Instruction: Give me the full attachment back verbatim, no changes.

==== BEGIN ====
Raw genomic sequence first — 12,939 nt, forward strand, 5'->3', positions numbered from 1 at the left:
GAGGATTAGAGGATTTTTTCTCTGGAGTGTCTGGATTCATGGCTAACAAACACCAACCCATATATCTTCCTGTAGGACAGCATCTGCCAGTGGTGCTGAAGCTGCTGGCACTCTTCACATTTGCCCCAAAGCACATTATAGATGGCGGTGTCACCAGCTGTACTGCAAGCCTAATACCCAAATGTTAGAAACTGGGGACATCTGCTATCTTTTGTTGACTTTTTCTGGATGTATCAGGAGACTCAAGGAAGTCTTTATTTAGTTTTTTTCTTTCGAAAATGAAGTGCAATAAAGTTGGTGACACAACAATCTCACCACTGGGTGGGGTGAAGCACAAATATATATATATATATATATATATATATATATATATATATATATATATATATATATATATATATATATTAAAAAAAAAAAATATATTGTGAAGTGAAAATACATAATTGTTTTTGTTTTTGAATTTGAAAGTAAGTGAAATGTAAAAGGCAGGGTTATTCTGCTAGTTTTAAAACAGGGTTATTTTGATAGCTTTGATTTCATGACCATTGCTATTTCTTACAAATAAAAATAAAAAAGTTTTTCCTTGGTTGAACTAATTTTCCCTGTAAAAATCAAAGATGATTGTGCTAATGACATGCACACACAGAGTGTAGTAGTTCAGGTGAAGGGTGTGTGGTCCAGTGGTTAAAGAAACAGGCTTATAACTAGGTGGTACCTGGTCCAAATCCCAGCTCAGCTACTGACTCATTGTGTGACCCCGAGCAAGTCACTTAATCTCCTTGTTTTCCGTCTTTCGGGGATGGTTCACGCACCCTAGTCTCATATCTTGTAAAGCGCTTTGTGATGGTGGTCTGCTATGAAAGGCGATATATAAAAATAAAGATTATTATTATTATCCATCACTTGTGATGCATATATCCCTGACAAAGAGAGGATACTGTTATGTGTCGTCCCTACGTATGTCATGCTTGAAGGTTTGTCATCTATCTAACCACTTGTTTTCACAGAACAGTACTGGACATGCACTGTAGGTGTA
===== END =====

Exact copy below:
Raw genomic sequence first — 12,939 nt, forward strand, 5'->3', positions numbered from 1 at the left:
GAGGATTAGAGGATTTTTTCTCTGGAGTGTCTGGATTCATGGCTAACAAACACCAACCCATATATCTTCCTGTAGGACAGCATCTGCCAGTGGTGCTGAAGCTGCTGGCACTCTTCACATTTGCCCCAAAGCACATTATAGATGGCGGTGTCACCAGCTGTACTGCAAGCCTAATACCCAAATGTTAGAAACTGGGGACATCTGCTATCTTTTGTTGACTTTTTCTGGATGTATCAGGAGACTCAAGGAAGTCTTTATTTAGTTTTTTTCTTTCGAAAATGAAGTGCAATAAAGTTGGTGACACAACAATCTCACCACTGGGTGGGGTGAAGCACAAATATATATATATATATATATATATATATATATATATATATATATATATATATATATATATATATATATTAAAAAAAAAAAATATATTGTGAAGTGAAAATACATAATTGTTTTTGTTTTTGAATTTGAAAGTAAGTGAAATGTAAAAGGCAGGGTTATTCTGCTAGTTTTAAAACAGGGTTATTTTGATAGCTTTGATTTCATGACCATTGCTATTTCTTACAAATAAAAATAAAAAAGTTTTTCCTTGGTTGAACTAATTTTCCCTGTAAAAATCAAAGATGATTGTGCTAATGACATGCACACACAGAGTGTAGTAGTTCAGGTGAAGGGTGTGTGGTCCAGTGGTTAAAGAAACAGGCTTATAACTAGGTGGTACCTGGTCCAAATCCCAGCTCAGCTACTGACTCATTGTGTGACCCCGAGCAAGTCACTTAATCTCCTTGTTTTCCGTCTTTCGGGGATGGTTCACGCACCCTAGTCTCATATCTTGTAAAGCGCTTTGTGATGGTGGTCTGCTATGAAAGGCGATATATAAAAATAAAGATTATTATTATTATCCATCACTTGTGATGCATATATCCCTGACAAAGAGAGGATACTGTTATGTGTCGTCCCTACGTATGTCATGCTTGAAGGTTTGTCATCTATCTAACCACTTGTTTTCACAGAACAGTACTGGACATGCACTGTAGGTGTA